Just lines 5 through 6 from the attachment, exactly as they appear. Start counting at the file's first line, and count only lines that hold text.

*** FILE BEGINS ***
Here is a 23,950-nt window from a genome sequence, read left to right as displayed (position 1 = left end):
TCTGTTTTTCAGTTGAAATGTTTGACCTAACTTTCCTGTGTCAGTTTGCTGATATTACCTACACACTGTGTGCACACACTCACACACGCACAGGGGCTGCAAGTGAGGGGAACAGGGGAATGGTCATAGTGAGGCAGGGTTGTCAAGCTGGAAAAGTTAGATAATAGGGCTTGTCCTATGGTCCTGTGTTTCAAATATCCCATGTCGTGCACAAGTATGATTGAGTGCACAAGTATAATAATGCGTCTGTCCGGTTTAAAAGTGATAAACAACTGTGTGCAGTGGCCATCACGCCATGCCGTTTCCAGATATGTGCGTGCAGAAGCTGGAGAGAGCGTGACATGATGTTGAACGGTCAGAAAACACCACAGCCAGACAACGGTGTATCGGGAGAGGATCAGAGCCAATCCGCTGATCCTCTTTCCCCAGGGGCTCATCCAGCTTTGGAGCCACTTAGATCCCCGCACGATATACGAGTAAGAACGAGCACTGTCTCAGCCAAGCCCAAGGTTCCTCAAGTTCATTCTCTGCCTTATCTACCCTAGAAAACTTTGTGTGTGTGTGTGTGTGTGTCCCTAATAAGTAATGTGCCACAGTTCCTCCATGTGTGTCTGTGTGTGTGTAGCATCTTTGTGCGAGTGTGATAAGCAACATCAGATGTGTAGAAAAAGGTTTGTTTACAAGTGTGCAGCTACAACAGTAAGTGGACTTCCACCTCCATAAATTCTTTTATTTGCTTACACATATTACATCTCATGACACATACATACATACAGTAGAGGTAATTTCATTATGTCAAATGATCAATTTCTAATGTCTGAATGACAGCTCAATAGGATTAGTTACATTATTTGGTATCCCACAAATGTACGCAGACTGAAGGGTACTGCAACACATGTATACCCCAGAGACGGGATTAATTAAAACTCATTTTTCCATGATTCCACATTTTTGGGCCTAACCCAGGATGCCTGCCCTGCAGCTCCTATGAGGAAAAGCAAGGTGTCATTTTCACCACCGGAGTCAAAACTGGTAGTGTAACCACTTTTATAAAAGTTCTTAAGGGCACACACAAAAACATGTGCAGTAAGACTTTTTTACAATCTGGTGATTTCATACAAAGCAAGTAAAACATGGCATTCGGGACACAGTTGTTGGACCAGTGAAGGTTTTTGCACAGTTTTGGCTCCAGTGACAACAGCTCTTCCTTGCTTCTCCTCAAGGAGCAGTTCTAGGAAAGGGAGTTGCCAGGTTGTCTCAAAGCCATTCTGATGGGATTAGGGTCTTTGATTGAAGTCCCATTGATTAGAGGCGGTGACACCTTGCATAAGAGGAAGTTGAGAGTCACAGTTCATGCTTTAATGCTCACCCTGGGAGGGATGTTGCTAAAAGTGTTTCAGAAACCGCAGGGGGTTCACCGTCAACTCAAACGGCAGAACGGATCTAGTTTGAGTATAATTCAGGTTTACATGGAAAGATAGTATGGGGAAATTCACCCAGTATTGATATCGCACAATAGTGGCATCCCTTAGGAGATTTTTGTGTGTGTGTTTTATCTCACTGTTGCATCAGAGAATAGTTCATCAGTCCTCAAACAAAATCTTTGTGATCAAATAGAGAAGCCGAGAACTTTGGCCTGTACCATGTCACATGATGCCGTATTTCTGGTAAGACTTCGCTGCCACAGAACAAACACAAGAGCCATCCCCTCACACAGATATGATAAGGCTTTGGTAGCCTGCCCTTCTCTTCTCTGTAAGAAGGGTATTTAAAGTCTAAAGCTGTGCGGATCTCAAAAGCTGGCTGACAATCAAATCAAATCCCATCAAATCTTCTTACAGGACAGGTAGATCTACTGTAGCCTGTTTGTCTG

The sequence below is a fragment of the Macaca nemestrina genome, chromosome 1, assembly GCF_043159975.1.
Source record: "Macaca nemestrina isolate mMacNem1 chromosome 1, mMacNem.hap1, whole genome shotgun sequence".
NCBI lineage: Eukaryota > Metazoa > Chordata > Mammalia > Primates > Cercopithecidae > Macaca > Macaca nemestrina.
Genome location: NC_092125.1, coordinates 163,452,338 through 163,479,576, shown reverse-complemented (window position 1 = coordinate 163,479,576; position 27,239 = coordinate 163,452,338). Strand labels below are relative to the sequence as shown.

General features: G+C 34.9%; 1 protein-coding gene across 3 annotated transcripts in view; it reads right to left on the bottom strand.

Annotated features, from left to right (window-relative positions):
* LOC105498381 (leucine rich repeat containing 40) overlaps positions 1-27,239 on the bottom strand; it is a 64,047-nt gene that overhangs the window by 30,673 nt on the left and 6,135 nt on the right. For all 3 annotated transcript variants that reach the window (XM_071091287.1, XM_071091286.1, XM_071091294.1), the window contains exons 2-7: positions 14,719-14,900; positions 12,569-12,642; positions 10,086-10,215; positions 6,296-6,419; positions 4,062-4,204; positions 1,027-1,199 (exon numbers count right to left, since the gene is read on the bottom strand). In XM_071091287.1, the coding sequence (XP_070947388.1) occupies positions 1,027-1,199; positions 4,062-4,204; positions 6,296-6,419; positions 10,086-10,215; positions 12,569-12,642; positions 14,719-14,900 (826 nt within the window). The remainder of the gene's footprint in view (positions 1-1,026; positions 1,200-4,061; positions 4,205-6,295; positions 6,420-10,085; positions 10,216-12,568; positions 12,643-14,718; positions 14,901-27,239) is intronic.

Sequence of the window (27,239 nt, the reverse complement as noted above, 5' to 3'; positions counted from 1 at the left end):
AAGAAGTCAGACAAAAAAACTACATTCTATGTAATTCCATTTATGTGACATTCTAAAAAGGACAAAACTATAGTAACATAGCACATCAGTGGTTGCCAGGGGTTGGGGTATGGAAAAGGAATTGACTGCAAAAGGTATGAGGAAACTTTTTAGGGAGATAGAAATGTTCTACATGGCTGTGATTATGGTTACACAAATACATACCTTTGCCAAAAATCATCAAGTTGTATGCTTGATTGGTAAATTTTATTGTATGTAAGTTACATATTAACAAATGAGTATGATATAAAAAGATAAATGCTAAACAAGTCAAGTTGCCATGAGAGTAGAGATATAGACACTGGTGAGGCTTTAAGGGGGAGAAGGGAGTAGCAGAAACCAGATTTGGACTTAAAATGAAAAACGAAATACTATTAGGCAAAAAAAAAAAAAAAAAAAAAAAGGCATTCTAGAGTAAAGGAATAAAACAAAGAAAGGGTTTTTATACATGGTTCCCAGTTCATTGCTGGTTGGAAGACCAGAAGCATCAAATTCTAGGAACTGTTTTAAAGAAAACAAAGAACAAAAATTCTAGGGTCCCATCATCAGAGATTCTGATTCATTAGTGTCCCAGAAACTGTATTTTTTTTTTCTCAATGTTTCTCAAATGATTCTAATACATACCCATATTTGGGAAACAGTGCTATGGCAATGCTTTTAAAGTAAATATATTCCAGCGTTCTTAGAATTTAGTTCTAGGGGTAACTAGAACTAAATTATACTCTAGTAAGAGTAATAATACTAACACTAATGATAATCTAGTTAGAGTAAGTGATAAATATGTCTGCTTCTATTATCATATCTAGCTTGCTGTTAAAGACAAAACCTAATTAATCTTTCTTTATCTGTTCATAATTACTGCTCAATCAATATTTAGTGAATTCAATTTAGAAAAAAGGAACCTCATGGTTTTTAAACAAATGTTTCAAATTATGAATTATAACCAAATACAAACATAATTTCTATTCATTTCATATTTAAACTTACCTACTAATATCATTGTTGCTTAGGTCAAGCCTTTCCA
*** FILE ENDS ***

NCBI lineage: Eukaryota > Metazoa > Chordata > Mammalia > Primates > Cercopithecidae > Macaca > Macaca nemestrina.
Genome location: NC_092125.1, coordinates 163,452,338 through 163,479,576, shown reverse-complemented (window position 1 = coordinate 163,479,576; position 27,239 = coordinate 163,452,338). Strand labels below are relative to the sequence as shown.